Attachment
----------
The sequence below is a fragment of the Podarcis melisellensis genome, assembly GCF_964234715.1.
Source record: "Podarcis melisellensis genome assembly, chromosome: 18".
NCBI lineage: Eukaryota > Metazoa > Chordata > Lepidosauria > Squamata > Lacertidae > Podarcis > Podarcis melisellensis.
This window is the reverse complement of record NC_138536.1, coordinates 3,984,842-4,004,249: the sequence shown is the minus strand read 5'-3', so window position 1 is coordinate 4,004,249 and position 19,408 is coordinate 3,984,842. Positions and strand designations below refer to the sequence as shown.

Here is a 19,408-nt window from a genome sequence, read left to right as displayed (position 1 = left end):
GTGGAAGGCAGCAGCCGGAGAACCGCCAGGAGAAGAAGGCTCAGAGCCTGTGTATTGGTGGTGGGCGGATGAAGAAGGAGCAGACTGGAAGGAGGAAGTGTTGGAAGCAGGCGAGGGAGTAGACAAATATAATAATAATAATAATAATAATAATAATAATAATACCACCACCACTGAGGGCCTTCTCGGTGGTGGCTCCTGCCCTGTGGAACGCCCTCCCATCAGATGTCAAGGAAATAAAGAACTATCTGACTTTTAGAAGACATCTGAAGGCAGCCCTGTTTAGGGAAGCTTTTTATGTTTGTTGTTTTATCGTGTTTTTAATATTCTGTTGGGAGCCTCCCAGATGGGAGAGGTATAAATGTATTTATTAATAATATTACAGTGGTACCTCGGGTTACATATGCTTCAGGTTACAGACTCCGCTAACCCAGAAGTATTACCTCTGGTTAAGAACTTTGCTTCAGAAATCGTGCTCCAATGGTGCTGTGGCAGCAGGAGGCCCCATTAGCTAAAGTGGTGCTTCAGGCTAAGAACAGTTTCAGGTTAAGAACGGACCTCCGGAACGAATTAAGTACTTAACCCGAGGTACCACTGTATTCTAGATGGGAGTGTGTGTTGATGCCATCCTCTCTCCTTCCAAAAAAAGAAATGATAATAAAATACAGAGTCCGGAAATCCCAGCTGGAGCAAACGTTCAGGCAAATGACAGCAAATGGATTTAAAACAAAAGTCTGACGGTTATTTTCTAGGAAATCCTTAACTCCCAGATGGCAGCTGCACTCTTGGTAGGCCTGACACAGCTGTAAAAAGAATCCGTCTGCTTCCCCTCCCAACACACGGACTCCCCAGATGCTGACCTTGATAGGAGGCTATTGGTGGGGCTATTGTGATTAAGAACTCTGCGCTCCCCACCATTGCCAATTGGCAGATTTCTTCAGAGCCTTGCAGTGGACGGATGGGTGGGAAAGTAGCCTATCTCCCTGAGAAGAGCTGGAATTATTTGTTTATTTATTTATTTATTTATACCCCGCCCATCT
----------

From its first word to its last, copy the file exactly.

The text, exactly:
The sequence below is a fragment of the Podarcis melisellensis genome, assembly GCF_964234715.1.
Source record: "Podarcis melisellensis genome assembly, chromosome: 18".
NCBI lineage: Eukaryota > Metazoa > Chordata > Lepidosauria > Squamata > Lacertidae > Podarcis > Podarcis melisellensis.
This window is the reverse complement of record NC_138536.1, coordinates 3,984,842-4,004,249: the sequence shown is the minus strand read 5'-3', so window position 1 is coordinate 4,004,249 and position 19,408 is coordinate 3,984,842. Positions and strand designations below refer to the sequence as shown.

Here is a 19,408-nt window from a genome sequence, read left to right as displayed (position 1 = left end):
GTGGAAGGCAGCAGCCGGAGAACCGCCAGGAGAAGAAGGCTCAGAGCCTGTGTATTGGTGGTGGGCGGATGAAGAAGGAGCAGACTGGAAGGAGGAAGTGTTGGAAGCAGGCGAGGGAGTAGACAAATATAATAATAATAATAATAATAATAATAATAATAATACCACCACCACTGAGGGCCTTCTCGGTGGTGGCTCCTGCCCTGTGGAACGCCCTCCCATCAGATGTCAAGGAAATAAAGAACTATCTGACTTTTAGAAGACATCTGAAGGCAGCCCTGTTTAGGGAAGCTTTTTATGTTTGTTGTTTTATCGTGTTTTTAATATTCTGTTGGGAGCCTCCCAGATGGGAGAGGTATAAATGTATTTATTAATAATATTACAGTGGTACCTCGGGTTACATATGCTTCAGGTTACAGACTCCGCTAACCCAGAAGTATTACCTCTGGTTAAGAACTTTGCTTCAGAAATCGTGCTCCAATGGTGCTGTGGCAGCAGGAGGCCCCATTAGCTAAAGTGGTGCTTCAGGCTAAGAACAGTTTCAGGTTAAGAACGGACCTCCGGAACGAATTAAGTACTTAACCCGAGGTACCACTGTATTCTAGATGGGAGTGTGTGTTGATGCCATCCTCTCTCCTTCCAAAAAAAGAAATGATAATAAAATACAGAGTCCGGAAATCCCAGCTGGAGCAAACGTTCAGGCAAATGACAGCAAATGGATTTAAAACAAAAGTCTGACGGTTATTTTCTAGGAAATCCTTAACTCCCAGATGGCAGCTGCACTCTTGGTAGGCCTGACACAGCTGTAAAAAGAATCCGTCTGCTTCCCCTCCCAACACACGGACTCCCCAGATGCTGACCTTGATAGGAGGCTATTGGTGGGGCTATTGTGATTAAGAACTCTGCGCTCCCCACCATTGCCAATTGGCAGATTTCTTCAGAGCCTTGCAGTGGACGGATGGGTGGGAAAGTAGCCTATCTCCCTGAGAAGAGCTGGAATTATTTGTTTATTTATTTATTTATTTATACCCCGCCCATCT